TCS Daily

Climate Cycle or Climate Psychic?

By Robert E. Davis - May 12, 2005 12:00 AM

In light of the general hysteria over global warming, it's nice, once in a while, to be able to couch our current and ongoing climate changes into some larger perspective. We keep hearing about historically warm years, warm decades, or warm centuries, uncharacteristically long or severe droughts, etc. for which mankind's striving for a high quality of life is to blame, via the internal combustion engine and its by-product, carbon dioxide. But in reality, in most cases, we have a tragically short record of good observations to really determine how much of a record we're even close to setting.

For example, let's take one fairly recent climate discovery called the Pacific Decadal Oscillation, or PDO. In the late 1990s, some west coast fisheries researchers noted cyclical behavior in the annual salmon harvest and tied it to a Pacific Ocean climate anomaly. It turns out that when the Pacific Ocean off of Southern California and the Baja Peninsula is warmer than normal at the water surface, temperatures are typically lower than normal in the north central Pacific well south of the Aleutians. This state, called the positive phase of the PDO, is also linked to dry conditions in the Pacific Northwest and the northern Rockies and above average rainfall in the Desert Southwest (see Figure1). In the opposite situation, negative PDO, you simply flip the sea-surface temperatures and precipitation patterns.


Figure 1. Climate patterns associated with the PDO in its positive phase. The patterns are reversed when the PDO is negative (Source: MacDonald and Case, 2005).


What's interesting and potentially useful about the PDO is that it's behavior is quasi-cyclic, as the name suggests -- it oscillates from positive to negative back to positive every 50 to 70 years or so. Thus, the PDO should be a useful tool for forecasting water resources in the western U.S., where water is more precious than fresh salmon.

With the phenomenal accuracy afforded by hindsight, we now know that, sometime around 1977-78, our planet underwent an abrupt shift from one climatic state (generally cold) to another (warm), and much of the "action" was centered in PDO territory in the north Pacific Ocean. In the late 1970s, the PDO switched from negative to positive, and the snowpack in the northern Rockies hasn't recovered.

Of course, this climate shift was retrospectively blamed on increasing greenhouse gases, because such dramatic and abrupt shifts just couldn't be "natural." Presumably Nature, left to her own devices, does not cotton to wild mood swings.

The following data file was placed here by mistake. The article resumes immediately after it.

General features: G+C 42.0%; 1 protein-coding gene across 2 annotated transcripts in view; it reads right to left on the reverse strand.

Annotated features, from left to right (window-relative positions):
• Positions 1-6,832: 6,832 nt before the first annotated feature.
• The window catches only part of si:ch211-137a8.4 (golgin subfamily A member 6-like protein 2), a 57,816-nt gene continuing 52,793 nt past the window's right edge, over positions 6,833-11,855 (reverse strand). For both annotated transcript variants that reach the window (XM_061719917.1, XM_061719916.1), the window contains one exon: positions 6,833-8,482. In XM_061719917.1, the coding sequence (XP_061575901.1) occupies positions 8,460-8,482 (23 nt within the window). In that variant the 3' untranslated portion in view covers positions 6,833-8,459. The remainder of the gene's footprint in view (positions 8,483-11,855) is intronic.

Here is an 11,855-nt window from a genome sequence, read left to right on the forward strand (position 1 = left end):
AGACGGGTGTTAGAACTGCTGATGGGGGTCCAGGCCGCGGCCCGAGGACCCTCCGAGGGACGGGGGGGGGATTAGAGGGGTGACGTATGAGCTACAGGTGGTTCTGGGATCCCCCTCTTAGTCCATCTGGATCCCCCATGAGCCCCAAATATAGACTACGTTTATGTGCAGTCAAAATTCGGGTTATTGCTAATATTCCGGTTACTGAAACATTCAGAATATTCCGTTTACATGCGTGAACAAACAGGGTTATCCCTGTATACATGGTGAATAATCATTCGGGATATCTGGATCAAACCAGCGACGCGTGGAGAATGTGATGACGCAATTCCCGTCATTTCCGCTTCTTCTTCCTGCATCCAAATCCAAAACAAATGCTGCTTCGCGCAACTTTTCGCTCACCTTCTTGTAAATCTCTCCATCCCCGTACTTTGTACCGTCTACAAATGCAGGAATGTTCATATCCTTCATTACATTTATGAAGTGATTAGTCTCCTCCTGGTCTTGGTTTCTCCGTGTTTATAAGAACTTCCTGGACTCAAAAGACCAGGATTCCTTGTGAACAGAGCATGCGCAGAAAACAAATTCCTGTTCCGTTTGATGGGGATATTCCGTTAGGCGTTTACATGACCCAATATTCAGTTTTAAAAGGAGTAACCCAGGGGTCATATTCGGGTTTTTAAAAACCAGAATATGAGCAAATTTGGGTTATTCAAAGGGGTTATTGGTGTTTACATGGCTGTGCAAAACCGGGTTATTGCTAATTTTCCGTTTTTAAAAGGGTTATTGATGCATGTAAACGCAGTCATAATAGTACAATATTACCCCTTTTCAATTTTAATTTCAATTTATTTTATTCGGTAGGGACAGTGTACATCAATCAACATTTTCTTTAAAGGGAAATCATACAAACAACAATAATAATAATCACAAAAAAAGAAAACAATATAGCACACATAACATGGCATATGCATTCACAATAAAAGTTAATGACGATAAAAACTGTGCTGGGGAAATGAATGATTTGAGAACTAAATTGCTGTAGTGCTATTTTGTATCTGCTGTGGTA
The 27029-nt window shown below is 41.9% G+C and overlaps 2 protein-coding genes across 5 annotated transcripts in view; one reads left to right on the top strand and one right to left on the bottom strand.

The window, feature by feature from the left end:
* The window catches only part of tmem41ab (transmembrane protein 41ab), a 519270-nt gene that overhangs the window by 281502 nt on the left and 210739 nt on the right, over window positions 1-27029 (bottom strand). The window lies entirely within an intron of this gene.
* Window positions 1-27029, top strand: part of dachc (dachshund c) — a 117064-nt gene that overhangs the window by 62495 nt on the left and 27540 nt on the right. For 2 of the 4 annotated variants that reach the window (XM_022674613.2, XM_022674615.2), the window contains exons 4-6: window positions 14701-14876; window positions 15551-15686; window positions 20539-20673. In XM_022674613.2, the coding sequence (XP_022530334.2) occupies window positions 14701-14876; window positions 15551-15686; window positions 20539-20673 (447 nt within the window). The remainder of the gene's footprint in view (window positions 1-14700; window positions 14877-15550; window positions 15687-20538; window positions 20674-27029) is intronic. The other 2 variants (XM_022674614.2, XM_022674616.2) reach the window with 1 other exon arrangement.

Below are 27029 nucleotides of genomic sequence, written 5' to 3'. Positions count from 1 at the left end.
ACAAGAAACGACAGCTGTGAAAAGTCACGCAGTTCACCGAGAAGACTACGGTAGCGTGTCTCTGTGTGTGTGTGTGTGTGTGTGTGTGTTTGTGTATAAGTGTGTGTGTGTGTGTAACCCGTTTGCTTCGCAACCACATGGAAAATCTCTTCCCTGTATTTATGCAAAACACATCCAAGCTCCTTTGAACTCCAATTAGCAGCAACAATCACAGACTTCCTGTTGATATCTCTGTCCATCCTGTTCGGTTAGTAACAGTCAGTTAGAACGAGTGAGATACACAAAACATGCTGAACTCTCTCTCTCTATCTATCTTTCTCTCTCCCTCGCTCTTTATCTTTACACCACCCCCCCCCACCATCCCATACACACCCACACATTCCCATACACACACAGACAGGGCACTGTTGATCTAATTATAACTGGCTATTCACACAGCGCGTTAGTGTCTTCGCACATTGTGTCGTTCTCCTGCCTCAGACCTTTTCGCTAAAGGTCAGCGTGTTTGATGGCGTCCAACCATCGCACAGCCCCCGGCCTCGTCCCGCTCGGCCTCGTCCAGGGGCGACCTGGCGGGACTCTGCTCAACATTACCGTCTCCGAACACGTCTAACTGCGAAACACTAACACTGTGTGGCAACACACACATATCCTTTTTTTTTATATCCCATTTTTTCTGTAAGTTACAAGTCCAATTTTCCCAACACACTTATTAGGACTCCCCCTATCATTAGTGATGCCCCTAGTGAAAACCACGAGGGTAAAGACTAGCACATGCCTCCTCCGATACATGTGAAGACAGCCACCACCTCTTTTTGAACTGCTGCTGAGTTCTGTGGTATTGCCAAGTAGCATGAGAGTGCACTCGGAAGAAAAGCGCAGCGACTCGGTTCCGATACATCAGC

But is global warming really to blame? Not likely, based on some new analyses by UCLA geographers Glen MacDonald and Roslyn Case. Using tree rings gathered from a hydrologically sensitive species of pine in California and Alberta (near two of the centers of high and low rainfall associated with the PDO), MacDonald was able to reconstruct the PDO all the way back to 993 A.D. Now this is a long climate record.

Their reconstruction (see figure 2) has two very important implications on our understanding of contemporary climate. First, the "great" climate shift of the late 70s that sent climatologists ballistic pales in comparison to many of the changes observed over the past 1000 years or more. Based on this graphic, the PDO is diving and leaping more than an Italian midfielder during the World Cup. It's awfully hard to see any evidence of global warming in the last 150 years of that record. Second, the 50 to 70-year quasi-periodicity of the PDO was not present in the 13th, 17th, and 18th centuries (also NOT related to greenhouse gases). It's also interesting and supportive of their analysis that a medieval mega-drought in western and central North America from about 900 to 1300 A.D. is evident in the PDO record which was negative over that entire time period, and, of course, unrelated to greenhouse gases.

Figure 2. Reconstructed PDO index (Source: MacDonald and Case, 2005).

Several things we thought we knew about the PDO we do not, in fact, know at all. The unprecedented great Pacific climate shift of the late 1970s linked to global warming was, in fact, precedented and unrelated to global warming. And the useful predictability of the PDO for predicting west coast drought may not be useful at all, since the PDO will, apparently on a whim, suddenly become non-periodic for centuries at a time (unrelated to global warming).

The biggest problem with all of these somewhat cyclical climate shifts is that no one knows for sure that a shift has actually taken place until many years AFTER the event, when it's too late to be useful. So be wary of global warming psychics warning us of unprecedented climate shifts -- in most cases, they are only unprecedented because of the short life span of most scientists. Remember one of the absolutely fundamental and too-often unstated tenets of science -- there's little point in studying anything that doesn't vary during a scientist's lifetime.

The author is Associate Professor Environmental Sciences, University of Virginia.


MacDonald, G.M. and R.A. Case, 2005. Variations in the Pacific Oscillation over the Past Millennium. Geophysical Research Letters, 32, L08703,doi:10.1029/2005GL022478.


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